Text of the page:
Messages conveyed through bathroom graffiti exist in a world of their own, somewhere between the bounds of taste and repugnance, lacking the privacy of a diary but too ephemeral and obscure to truly be part of the public domain. They are personal statements momentarily pushed into view, yet destined for erasure. In part, this transience is what makes Steve Featherstone’s visual essay in the Walrus about graffiti in the latrines of U.S. soldiers serving in Kuwait and Afghanistan such an appealing project. His pictures capture something that those of us living stateside could never otherwise have seen. The scrawlings are both foreign and familiar: macho anger, smack-talk between soldiers and, above all, homesickness. The messages don’t come together to form some cohesive, revelatory narrative, as much as we might wish them to.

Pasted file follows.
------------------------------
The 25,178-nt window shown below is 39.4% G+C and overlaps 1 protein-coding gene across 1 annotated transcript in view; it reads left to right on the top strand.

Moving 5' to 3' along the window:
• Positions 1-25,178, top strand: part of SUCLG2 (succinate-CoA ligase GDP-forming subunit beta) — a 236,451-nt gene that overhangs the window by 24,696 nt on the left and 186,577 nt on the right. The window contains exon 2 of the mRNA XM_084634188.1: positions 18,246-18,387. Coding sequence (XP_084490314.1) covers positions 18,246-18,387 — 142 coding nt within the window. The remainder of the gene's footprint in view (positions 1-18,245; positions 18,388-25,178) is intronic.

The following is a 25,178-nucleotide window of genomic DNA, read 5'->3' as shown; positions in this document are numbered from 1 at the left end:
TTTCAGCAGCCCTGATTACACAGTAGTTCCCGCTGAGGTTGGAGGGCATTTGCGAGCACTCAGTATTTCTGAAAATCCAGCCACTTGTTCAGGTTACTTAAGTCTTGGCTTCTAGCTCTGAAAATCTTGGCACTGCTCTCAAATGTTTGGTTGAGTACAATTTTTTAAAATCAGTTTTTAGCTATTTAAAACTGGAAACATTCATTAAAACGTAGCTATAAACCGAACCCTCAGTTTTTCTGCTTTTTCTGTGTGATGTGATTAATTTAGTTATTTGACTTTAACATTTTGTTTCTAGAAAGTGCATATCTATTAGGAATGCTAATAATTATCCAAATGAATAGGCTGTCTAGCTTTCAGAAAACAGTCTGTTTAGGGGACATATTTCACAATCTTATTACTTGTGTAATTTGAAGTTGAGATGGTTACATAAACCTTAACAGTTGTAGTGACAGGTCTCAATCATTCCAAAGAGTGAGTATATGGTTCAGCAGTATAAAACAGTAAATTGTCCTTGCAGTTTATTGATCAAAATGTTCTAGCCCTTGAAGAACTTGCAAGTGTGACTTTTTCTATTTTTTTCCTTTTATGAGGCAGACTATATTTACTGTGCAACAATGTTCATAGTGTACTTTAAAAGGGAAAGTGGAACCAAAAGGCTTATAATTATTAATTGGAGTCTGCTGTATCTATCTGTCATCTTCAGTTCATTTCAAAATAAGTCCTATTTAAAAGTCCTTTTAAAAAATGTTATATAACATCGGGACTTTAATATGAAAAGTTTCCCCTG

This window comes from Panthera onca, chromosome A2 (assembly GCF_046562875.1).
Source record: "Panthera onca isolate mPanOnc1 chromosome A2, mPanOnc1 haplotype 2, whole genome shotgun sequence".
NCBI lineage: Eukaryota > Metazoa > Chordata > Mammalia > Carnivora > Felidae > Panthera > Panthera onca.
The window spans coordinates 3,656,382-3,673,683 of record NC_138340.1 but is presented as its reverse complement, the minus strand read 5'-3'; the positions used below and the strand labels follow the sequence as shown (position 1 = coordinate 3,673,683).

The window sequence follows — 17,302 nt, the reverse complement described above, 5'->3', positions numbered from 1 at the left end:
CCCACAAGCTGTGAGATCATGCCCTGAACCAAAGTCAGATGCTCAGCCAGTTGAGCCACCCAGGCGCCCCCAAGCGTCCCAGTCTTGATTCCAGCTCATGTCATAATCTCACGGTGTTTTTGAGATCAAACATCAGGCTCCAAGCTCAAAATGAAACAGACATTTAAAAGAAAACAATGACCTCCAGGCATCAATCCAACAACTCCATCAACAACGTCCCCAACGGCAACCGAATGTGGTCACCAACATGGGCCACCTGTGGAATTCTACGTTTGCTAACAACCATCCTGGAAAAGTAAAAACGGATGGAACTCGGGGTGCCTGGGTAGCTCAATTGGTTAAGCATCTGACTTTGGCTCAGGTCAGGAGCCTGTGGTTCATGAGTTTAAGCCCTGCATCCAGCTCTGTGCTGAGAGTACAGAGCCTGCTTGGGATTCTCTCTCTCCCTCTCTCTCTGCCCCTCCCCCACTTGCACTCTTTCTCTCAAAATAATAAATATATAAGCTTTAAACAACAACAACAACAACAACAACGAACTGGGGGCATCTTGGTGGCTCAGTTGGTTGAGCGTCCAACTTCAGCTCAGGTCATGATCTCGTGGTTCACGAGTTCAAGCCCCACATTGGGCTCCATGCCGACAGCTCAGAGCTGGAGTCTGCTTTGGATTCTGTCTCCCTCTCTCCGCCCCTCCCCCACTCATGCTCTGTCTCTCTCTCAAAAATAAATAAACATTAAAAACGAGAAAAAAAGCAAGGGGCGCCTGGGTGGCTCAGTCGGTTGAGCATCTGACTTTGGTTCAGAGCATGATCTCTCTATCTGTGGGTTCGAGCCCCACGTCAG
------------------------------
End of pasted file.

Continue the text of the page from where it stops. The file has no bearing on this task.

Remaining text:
Featherstone doesn’t read too much into what’s written on the privy walls. As a whole, the messages serve as a window into one of the world’s shitholes, not a codex for understanding conflict in the Middle East or the meaning of warfare. They are what they are, “fleeting moment[s] in a six year-old war—nothing more. The words on these walls are snatches of an overheard and ongoing conversation that changes by the day, soldier’s talking to other soldiers at a time when soldiers are being asked to give more than they have been giving, which is already too much.”